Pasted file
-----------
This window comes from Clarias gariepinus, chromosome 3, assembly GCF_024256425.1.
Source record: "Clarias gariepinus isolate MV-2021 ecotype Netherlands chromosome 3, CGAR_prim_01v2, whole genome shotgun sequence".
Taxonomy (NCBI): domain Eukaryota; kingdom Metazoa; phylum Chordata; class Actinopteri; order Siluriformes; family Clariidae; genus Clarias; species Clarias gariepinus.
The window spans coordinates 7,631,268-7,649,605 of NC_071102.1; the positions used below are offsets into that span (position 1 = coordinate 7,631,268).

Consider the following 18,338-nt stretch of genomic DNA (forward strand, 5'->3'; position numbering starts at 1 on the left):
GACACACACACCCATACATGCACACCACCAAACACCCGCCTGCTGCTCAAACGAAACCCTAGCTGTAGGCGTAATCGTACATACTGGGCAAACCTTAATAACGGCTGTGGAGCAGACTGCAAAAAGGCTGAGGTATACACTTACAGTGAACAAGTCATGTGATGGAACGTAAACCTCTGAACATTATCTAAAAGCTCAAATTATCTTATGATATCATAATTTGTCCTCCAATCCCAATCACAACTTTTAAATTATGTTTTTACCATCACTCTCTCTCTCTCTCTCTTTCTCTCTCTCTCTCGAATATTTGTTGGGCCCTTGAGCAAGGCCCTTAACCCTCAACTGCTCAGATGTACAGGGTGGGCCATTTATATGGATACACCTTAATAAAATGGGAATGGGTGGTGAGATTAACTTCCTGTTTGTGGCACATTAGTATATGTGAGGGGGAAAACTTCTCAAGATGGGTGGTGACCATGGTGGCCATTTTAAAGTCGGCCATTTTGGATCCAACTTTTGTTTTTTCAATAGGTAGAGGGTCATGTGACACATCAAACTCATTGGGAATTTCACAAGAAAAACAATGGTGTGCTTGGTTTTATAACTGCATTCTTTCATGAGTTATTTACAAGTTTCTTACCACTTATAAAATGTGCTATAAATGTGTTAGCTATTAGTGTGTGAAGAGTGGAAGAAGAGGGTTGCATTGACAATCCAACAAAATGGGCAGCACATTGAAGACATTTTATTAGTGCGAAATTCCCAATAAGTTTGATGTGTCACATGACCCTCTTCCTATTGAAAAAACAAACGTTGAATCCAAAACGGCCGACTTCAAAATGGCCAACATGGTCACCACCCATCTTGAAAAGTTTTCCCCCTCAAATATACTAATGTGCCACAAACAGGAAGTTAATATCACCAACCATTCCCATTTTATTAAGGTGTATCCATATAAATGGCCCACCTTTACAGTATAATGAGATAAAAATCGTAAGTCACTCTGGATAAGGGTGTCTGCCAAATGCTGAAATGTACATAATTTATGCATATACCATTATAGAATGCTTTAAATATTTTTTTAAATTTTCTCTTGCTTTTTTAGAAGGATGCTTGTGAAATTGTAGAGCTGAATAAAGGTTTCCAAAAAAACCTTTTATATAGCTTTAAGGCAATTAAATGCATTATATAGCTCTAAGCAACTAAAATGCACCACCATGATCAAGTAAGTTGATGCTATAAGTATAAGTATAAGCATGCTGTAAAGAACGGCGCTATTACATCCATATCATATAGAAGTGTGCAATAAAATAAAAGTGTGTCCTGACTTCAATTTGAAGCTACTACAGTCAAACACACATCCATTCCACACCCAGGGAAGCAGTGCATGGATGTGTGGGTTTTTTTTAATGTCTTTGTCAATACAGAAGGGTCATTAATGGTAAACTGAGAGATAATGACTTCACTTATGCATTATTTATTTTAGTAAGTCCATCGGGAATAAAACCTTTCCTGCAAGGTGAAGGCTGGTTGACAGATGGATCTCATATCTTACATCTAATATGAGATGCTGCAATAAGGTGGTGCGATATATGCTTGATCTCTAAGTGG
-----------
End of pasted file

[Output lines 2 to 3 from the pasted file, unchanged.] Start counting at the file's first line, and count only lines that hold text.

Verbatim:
Source record: "Clarias gariepinus isolate MV-2021 ecotype Netherlands chromosome 3, CGAR_prim_01v2, whole genome shotgun sequence".
Taxonomy (NCBI): domain Eukaryota; kingdom Metazoa; phylum Chordata; class Actinopteri; order Siluriformes; family Clariidae; genus Clarias; species Clarias gariepinus.